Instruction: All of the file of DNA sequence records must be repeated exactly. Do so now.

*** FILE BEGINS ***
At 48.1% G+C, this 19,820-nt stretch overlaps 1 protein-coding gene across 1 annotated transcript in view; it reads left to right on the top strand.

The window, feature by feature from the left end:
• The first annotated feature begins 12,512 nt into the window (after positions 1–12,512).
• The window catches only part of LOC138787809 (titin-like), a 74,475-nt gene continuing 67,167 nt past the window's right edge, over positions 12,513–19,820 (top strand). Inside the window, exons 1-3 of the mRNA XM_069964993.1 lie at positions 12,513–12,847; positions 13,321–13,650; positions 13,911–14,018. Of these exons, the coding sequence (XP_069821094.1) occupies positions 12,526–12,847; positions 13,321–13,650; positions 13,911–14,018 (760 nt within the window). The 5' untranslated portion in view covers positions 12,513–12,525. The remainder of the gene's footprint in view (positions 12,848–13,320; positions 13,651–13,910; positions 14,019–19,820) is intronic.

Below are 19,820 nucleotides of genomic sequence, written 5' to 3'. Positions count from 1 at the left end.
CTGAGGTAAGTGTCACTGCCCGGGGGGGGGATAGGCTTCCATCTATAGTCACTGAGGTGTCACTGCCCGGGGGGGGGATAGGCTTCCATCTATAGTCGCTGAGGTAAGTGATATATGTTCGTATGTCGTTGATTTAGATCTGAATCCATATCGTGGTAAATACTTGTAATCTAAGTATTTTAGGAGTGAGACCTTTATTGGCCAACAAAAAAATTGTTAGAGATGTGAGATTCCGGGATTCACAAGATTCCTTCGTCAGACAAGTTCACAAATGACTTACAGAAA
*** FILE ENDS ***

At 48.1% G+C, this 19,820-nt stretch overlaps 1 protein-coding gene across 1 annotated transcript in view; it reads left to right on the top strand.

The window, feature by feature from the left end:
• The first annotated feature begins 12,512 nt into the window (after positions 1–12,512).
• The window catches only part of LOC138787809 (titin-like), a 74,475-nt gene continuing 67,167 nt past the window's right edge, over positions 12,513–19,820 (top strand). Inside the window, exons 1-3 of the mRNA XM_069964993.1 lie at positions 12,513–12,847; positions 13,321–13,650; positions 13,911–14,018. Of these exons, the coding sequence (XP_069821094.1) occupies positions 12,526–12,847; positions 13,321–13,650; positions 13,911–14,018 (760 nt within the window). The 5' untranslated portion in view covers positions 12,513–12,525. The remainder of the gene's footprint in view (positions 12,848–13,320; positions 13,651–13,910; positions 14,019–19,820) is intronic.

Below are 19,820 nucleotides of genomic sequence, written 5' to 3'. Positions count from 1 at the left end.
CTGAGGTAAGTGTCACTGCCCGGGGGGGGGATAGGCTTCCATCTATAGTCACTGAGGTGTCACTGCCCGGGGGGGGGATAGGCTTCCATCTATAGTCGCTGAGGTAAGTGATATATGTTCGTATGTCGTTGATTTAGATCTGAATCCATATCGTGGTAAATACTTGTAATCTAAGTATTTTAGGAGTGAGACCTTTATTGGCCAACAAAAAAATTGTTAGAGATGTGAGATTCCGGGATTCACAAGATTCCTTCGTCAGACAAGTTCACAAATGACTTACAGAAA